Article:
“And he was casting out a devil, and it was dumb. And it came to pass, when the devil was gone out, the dumb spake; and the people wondered. But some of them said, He casts out devils through Beelzebub, the chief of the devils. And others, tempting Him, sought a sign from Heaven from him.” [Luke 11:14-15]
Notice the different reactions of the people to the event they have just witnessed. Some wondered (KJV). The word translated wondered here is the word thaumázo which is translated elsewhere amazed. By definition it means to wonder, to be pleasantly amazed; by implication to admire: – admire, have in admiration, marvel, wonder. It is a strongly positive reaction to what they have just seen. There were others who responded accusingly and slanderously saying, “He casts out devils through Beelzebub, the chief of the devils.” Still others were so negatively affected that they “tempted Him (demanding in a plotting way) to see a sign from Heaven.”
Some people, hungry for God and the things of the Kingdom, observe this event and are strongly, and positively moved by it. Others are moved negatively – so much so that they react in deceptive and slanderous ways. All of which shows us that what people see is often determined by the condition of their hearts, and what was in their hearts came out through their mouths. Even the Savior is not exempt from the vicious and slanderous words of men in whose hearts lurks a hateful spirit.
These religious men with suspicion in their hearts saw evil things even when they were looking full at the Son of God and directly at the Kingdom of Heaven’s miracles. Others with a hunger for the things of God saw the finger of God where the Lord was ministering. It is, as I have said before, the spirit of the gossip is all too ready to believe slander; the spirit of the murderer is eager to spill his brother’s blood; the spirit of the self-serving person is primed to elevate himself by lowering his brethren in others’ eyes. These Pharisees and Sadducees could see only evil where there was good. Jesus could do no right when they were determined to see him from a mean-spirited perspective. The solution to their problem was simple but a struggle to perform ….. they would have to repent of the evil in their own hearts before they could ever hope to see God at work in others, even Jesus.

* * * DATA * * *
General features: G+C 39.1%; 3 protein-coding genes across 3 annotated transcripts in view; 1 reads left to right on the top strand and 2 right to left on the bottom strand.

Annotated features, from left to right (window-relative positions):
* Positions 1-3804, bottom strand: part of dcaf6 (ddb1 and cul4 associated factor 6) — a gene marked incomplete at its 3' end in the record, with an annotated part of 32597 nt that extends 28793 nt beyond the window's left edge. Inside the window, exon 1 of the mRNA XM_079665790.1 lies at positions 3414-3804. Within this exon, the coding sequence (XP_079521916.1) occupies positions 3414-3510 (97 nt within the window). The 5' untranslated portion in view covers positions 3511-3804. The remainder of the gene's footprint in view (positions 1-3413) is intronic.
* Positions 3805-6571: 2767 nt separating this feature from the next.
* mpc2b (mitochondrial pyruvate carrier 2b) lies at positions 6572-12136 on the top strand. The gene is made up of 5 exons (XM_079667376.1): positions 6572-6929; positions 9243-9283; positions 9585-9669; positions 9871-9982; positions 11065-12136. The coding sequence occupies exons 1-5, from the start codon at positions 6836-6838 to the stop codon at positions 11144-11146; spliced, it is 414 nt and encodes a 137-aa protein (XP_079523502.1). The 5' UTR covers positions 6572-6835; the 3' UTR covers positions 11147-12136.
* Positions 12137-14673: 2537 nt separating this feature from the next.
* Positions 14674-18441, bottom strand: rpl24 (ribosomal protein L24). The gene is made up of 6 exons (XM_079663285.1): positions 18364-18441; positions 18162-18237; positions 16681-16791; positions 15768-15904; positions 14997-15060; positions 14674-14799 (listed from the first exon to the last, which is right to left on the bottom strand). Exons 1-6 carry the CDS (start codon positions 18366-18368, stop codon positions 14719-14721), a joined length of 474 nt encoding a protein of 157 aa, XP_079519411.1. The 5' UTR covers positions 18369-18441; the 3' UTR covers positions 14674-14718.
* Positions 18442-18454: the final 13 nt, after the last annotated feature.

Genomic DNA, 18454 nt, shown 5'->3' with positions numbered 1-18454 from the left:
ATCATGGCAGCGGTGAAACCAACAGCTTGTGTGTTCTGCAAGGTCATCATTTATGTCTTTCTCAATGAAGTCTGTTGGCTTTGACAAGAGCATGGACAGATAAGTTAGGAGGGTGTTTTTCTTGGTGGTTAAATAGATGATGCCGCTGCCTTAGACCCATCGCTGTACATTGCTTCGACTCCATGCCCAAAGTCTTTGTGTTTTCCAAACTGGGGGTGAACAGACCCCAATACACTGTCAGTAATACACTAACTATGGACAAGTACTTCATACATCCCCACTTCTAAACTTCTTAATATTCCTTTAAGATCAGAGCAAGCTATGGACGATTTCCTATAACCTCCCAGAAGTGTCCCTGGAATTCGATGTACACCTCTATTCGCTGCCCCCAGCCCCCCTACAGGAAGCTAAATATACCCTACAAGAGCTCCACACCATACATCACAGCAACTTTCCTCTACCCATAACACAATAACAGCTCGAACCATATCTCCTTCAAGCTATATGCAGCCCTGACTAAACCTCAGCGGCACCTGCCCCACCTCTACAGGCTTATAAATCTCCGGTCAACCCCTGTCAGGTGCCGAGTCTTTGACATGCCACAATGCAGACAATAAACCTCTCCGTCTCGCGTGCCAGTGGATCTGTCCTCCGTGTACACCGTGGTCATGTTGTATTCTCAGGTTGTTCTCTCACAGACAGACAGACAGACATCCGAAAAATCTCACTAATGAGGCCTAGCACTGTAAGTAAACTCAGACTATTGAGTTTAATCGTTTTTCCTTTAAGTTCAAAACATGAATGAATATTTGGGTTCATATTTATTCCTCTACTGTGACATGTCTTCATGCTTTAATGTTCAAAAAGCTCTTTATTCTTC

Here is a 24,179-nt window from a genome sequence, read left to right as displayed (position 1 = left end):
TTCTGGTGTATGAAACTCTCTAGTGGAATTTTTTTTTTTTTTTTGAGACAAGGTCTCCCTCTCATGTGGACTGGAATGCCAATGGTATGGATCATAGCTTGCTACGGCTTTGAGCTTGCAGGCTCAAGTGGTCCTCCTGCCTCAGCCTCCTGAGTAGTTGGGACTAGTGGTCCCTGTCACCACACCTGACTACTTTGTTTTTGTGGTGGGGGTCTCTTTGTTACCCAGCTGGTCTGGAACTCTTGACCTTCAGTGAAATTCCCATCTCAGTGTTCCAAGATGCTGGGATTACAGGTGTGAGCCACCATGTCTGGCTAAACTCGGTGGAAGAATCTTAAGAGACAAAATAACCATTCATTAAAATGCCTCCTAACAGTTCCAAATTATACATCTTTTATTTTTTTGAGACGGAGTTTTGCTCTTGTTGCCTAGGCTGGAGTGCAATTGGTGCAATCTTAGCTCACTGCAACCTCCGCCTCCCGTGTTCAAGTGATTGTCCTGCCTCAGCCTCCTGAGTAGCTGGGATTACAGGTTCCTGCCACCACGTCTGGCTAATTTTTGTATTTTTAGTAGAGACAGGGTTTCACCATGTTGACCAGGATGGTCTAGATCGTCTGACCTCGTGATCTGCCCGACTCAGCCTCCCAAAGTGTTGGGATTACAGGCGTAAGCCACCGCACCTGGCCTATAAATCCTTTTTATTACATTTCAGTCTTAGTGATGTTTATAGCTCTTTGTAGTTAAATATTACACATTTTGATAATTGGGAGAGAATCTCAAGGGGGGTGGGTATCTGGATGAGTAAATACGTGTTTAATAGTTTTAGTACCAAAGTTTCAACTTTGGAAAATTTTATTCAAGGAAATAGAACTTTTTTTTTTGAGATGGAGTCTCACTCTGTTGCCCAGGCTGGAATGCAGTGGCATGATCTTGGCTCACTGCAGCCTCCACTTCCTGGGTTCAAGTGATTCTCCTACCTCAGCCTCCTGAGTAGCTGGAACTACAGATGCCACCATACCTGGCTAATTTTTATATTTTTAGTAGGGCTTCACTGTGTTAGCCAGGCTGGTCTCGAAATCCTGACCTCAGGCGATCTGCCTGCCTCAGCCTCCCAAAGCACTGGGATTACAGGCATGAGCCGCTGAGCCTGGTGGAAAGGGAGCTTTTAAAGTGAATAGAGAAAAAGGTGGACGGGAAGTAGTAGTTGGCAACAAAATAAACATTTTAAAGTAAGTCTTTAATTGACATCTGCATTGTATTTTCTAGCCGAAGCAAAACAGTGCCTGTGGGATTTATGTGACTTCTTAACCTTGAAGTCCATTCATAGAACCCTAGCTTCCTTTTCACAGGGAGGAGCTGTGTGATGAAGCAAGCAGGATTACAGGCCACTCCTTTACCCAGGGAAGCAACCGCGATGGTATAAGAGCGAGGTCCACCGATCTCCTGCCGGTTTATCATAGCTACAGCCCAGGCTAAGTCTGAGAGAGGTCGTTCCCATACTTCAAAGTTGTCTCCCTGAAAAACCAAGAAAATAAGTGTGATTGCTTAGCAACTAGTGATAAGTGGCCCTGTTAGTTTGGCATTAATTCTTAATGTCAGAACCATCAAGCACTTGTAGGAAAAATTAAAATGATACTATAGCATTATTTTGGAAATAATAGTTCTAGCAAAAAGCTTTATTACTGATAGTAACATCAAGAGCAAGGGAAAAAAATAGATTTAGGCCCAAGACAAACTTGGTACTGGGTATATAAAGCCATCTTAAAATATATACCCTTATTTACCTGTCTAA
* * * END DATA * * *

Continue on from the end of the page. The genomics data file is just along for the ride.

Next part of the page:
How easy it is to see evil where there is no evil, or to judge harshly where there is no justification for harsh judgement.
When our Lord looked upon the general populace, he could have so easily seen the frailty, weakness and the evil in their hearts. But, he chose to see the finger of God and the potential instead. He saw compassionately, gently and redemptively because that’s what was in his heart. And what came out of his mouth was words of hope and grace.
What comes out of our mouths? How do we see our brethren? Do we see the worst possible scenario whether it is warranted or not? Or do we see redemptively and gently?